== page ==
I read an interesting link request today that wasn’t all that it seemed.
The person introduced themselves as a school teacher and said her students have been referring to a certain page I maintain as resource.
After gushing about how great the page was, she then requested I add a link to the page in question to another resource as it would be a “great help to my visitors”.
The page she was praising really wasn’t geared in such a way to attract the interest of schoolkids and the page she was recommending I link to was a general info page on the topic on a commercial site advertising related services.
All this was a ruse. On digging around a bit, I found the first mention of the scam back in February. Some more searching around showed a few posts whoever the party is had made on other sites; all in a similar format. Unfortunately, some site owners have fallen for it.
I also found a request on a freelancer marketplace from last year to build the site for the “school” she claimed to be a teacher at for less than $100.
There is no school; it’s all just a fairly elaborate hoax. The “school” site just has a few pages with some fairly generic sort of text and no contact details.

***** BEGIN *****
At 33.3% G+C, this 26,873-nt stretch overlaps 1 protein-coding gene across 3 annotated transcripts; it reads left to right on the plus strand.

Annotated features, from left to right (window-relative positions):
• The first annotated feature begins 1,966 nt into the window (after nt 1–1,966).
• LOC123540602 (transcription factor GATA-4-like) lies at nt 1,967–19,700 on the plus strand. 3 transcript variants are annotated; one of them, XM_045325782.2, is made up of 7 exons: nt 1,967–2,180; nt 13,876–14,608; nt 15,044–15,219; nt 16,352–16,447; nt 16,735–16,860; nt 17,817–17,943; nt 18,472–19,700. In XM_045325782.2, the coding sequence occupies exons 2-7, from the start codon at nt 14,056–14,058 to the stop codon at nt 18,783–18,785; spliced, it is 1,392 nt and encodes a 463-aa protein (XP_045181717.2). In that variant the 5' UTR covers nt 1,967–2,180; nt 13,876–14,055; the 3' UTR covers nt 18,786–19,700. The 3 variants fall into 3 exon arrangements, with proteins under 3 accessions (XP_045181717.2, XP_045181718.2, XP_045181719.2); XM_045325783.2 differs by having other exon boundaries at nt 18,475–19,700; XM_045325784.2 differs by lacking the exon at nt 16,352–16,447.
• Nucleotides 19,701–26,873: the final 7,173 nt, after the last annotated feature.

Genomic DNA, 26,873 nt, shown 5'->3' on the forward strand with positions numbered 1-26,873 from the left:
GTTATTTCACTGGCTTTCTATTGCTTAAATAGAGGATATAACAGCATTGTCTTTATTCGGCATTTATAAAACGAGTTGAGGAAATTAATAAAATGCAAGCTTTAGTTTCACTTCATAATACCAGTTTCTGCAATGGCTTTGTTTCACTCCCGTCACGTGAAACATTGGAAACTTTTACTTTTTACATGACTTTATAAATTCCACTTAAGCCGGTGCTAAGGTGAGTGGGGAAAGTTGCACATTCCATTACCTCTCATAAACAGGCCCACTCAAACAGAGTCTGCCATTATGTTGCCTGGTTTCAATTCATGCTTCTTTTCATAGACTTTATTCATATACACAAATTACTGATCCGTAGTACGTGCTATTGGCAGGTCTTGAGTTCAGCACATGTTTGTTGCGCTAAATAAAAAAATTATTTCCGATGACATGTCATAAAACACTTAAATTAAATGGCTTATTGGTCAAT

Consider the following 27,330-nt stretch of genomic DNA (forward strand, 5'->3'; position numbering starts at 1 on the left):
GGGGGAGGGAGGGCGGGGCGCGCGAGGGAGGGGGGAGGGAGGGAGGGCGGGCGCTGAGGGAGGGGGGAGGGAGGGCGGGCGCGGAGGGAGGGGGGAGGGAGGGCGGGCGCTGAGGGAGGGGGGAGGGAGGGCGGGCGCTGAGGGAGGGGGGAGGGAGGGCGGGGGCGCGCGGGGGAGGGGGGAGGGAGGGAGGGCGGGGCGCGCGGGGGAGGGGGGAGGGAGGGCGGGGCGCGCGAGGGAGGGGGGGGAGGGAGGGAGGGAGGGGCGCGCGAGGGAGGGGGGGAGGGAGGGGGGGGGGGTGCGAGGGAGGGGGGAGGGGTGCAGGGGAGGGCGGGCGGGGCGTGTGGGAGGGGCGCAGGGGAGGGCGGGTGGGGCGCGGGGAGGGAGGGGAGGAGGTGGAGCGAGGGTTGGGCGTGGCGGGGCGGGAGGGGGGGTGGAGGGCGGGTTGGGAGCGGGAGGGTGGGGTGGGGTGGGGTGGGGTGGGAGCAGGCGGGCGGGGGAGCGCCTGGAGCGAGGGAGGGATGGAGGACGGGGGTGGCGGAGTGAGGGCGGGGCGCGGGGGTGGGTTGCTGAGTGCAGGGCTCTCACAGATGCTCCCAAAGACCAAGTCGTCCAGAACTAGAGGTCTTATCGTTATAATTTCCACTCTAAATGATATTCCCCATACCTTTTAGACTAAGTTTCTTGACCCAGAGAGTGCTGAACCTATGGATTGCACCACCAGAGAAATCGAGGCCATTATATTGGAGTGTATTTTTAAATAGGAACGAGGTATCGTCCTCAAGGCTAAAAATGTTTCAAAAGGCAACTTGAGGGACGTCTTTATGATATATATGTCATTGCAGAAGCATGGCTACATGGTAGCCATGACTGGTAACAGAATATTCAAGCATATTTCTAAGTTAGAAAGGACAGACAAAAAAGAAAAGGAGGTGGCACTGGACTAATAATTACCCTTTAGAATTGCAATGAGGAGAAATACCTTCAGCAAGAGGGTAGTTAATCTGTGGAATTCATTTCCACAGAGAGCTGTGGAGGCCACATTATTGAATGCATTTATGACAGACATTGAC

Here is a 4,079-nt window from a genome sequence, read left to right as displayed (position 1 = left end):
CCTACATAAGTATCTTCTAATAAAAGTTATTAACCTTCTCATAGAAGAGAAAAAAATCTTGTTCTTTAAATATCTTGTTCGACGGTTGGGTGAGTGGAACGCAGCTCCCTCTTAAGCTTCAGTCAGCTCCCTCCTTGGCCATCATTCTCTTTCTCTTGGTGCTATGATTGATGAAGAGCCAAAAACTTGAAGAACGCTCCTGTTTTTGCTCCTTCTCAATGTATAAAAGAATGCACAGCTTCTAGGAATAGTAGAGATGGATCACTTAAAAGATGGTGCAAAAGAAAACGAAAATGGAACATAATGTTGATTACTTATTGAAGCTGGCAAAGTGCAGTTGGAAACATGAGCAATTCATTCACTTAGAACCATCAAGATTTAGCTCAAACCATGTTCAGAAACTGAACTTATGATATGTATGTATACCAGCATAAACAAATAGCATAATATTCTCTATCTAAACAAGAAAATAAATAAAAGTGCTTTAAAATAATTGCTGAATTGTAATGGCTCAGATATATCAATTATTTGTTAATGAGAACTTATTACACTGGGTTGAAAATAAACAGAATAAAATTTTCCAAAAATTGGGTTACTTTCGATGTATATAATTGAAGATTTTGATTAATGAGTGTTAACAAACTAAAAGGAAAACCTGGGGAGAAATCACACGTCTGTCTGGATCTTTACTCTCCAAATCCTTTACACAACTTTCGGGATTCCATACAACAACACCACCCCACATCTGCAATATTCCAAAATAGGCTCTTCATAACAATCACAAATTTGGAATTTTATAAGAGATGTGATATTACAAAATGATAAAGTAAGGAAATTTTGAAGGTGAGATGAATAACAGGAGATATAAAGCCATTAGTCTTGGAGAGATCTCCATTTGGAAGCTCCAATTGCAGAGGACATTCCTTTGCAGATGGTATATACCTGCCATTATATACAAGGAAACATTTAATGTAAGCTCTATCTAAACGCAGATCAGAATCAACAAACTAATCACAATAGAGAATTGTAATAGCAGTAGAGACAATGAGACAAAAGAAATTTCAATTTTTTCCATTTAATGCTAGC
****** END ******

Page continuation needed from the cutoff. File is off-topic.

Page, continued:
To me, what the party/ies is/are doing is not only annoying and misleading, but also a crime.
It’s rather sad the lengths some folks will go to in order to build links and a little silly given the direction Google is heading in.
Keep a watch out for a similar scam hitting your inbox; no doubt copycats will spring up and soon these approaches will become commonplace.
The fact that such schemes exist should also make online businesses very, very wary of hiring link builders as something like this could backfire very badly.
Instead, site owners should invest their hard-earned cash in creating great content that observes basic SEO principles and engage in some basic social media participation to help spread the word. The links will come naturally over time – and those are the best kind.